10 Tips for Safe Road Trips

Planning on packing up the kids and hitting the open road for a much-needed summer getaway? Before you back out of the driveway and break out the travel games, make sure your car is in good working condition and ready to make the stretch.

Here are 5 tips to know before you go:
- Change your oil and air filter. Dirty oil or a contaminated filter can cause excessive enginehaving a safe road trip wear, which can lead to poor vehicle performance and or even premature engine failure. When having your oil changed, ask the technicians to check your belts and hoses, transmission fluid level and battery and electrical system.

- Inflate your tires properly.
Proper tire inflation can make a big difference in the way your vehicle rides and handles, improving gas mileage by more than three percent when maintained regularly, according to the Car Care Council. Also, remember to properly inflate your spare tire. And strongly consider having your tires rotated every other oil change, or as directed in your owner’s manual.

- Inspect your brakes regularly. Since your brakes wear gradually over time, the loss of braking power often goes undetected. Make sure to have your brake pads, shoes and all related equipment inspected regularly.

- Look for leaks. Be sure to check both the coolant level and your air conditioning system’s refrigerant. Leaks in either system may cause your vehicle (and you) to overheat in the warm summer sun.

- Check your shocks and struts. Your vehicle’s shocks and struts should be checked in conjunction with wheel alignment, or if you notice excessive bouncing, swaying, rocking or nose-diving while braking.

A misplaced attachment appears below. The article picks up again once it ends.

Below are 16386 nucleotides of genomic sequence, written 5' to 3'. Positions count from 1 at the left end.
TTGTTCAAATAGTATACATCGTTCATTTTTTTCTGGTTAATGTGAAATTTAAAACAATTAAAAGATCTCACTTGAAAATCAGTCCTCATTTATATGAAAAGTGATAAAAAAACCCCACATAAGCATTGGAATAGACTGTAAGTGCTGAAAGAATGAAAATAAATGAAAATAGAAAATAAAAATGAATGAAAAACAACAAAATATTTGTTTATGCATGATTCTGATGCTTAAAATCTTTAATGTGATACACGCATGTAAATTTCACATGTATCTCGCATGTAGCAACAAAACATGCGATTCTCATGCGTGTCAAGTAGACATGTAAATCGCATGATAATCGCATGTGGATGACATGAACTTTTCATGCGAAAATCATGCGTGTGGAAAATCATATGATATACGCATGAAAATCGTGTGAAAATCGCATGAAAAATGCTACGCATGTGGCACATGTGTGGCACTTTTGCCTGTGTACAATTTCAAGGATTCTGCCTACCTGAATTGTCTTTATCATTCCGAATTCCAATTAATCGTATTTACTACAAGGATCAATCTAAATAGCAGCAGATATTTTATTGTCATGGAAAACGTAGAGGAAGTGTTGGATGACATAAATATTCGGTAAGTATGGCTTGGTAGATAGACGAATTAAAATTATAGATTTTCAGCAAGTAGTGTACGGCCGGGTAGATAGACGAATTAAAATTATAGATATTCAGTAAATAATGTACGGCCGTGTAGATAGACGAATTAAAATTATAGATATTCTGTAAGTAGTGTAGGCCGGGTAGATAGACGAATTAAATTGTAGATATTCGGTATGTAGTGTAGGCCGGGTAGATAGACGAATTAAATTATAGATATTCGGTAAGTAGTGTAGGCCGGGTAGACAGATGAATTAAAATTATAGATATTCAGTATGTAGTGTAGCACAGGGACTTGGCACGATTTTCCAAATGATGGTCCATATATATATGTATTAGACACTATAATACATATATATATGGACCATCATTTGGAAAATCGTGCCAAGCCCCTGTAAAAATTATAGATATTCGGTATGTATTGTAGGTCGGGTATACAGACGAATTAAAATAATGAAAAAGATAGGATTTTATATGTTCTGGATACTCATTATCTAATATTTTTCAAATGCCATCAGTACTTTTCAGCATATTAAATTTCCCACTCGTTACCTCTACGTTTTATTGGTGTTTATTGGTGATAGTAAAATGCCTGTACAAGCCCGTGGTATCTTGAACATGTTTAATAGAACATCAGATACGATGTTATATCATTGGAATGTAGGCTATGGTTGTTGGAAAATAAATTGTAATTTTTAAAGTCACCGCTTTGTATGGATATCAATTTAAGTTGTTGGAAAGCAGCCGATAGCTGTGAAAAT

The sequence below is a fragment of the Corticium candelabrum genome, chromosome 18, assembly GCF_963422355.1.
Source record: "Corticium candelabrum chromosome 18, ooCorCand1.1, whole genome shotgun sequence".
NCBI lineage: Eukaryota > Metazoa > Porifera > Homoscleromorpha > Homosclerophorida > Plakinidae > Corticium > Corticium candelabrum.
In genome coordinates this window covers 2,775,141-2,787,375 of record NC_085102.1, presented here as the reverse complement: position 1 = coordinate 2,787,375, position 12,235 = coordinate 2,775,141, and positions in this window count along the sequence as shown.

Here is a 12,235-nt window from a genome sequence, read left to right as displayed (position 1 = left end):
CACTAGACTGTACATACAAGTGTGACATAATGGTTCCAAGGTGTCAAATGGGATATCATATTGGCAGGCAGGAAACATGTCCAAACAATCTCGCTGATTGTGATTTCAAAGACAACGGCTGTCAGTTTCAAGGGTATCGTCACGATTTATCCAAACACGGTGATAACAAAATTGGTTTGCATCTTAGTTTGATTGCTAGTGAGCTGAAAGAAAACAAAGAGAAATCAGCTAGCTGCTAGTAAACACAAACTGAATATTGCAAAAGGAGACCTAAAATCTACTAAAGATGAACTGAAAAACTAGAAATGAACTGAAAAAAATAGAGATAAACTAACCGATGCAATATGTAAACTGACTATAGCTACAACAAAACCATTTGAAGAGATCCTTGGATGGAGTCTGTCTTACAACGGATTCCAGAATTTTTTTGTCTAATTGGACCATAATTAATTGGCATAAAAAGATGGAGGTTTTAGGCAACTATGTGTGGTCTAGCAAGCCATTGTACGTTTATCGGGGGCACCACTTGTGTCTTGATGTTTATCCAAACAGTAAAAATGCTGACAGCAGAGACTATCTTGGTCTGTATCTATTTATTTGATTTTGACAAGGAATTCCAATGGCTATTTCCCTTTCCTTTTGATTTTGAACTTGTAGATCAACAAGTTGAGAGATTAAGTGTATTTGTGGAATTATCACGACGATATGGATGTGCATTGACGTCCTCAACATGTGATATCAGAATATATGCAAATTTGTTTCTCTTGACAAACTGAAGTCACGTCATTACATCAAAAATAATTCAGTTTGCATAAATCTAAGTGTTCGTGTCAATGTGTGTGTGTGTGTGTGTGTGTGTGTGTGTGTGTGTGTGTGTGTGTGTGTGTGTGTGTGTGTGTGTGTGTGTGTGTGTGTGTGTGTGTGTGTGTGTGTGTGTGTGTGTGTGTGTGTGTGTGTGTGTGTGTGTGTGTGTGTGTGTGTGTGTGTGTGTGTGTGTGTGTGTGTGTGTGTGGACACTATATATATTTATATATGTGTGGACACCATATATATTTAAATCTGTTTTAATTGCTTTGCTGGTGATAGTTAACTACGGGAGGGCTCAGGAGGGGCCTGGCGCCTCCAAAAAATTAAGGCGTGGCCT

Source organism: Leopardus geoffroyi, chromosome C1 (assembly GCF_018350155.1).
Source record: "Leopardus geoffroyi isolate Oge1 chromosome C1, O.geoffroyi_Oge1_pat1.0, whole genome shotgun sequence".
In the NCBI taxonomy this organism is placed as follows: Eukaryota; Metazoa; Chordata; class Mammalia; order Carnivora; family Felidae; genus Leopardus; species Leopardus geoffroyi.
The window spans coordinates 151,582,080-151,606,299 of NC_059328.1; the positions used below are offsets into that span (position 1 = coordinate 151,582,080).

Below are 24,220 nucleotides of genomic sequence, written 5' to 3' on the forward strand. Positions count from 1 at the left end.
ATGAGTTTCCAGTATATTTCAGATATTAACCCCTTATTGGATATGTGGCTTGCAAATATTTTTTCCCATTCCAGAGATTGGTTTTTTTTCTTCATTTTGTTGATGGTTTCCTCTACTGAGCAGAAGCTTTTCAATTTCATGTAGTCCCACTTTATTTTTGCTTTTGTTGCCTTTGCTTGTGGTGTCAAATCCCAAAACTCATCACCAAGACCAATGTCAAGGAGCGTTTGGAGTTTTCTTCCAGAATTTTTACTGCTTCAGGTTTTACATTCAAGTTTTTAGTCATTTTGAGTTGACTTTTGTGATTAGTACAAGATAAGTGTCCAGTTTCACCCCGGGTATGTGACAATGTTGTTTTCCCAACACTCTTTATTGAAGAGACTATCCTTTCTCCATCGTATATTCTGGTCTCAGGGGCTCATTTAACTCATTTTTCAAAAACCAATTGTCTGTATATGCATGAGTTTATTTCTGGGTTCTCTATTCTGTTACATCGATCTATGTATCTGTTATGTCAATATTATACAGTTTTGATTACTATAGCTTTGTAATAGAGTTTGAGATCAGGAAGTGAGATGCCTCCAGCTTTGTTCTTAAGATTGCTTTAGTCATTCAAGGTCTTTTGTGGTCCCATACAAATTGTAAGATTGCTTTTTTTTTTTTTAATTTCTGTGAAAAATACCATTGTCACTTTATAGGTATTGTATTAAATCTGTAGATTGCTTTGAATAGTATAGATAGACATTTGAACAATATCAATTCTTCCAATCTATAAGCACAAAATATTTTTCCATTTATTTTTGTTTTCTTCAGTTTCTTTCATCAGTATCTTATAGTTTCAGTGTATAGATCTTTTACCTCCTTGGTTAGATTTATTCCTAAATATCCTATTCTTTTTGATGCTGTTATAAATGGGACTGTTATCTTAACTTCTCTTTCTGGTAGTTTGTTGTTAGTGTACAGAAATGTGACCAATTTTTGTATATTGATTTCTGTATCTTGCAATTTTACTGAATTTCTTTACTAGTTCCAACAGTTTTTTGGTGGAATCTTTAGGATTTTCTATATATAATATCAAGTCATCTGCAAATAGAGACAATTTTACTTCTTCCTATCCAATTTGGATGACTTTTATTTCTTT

Once you’re on the road, remember to:

- Use sun shields. Place screens in your car windshield while it is parked to ensure the interior does not get too hot, especially for children and pets. Never leave children or pets in an unattended vehicle.

- Secure your car. Always lock your vehicle’s doors and trunk, even at home, and keep your car keys out of the reach of children.

- Take Breaks. Everyone needs a break when traveling long distances. To ward off boredom and exhaustion, schedule frequent stops for meals or just some time to let kids run around a while.

- Keep young passengers occupied. Keep kids occupied with fun activities. Give them a kit of pencils, colored markers, books, paper, maps, activity books, stickers, their favorite CDs or a handheld video game.

- Buckle up and use car seats. The benefits of these life-saving devices are well documented. According to the Centers for Disease Control and Prevention (CDC), child safety seats, properly installed, reduce the risk of death by 71 percent for infants and 54 percent for toddlers; seat belts increase the chance of surviving by 45 percent. New laws also require booster seats for children who are under 4’9” tall. After age 8 (or once your child is over 4’9” tall), seat belts should be worn at all times.

Updated August 2012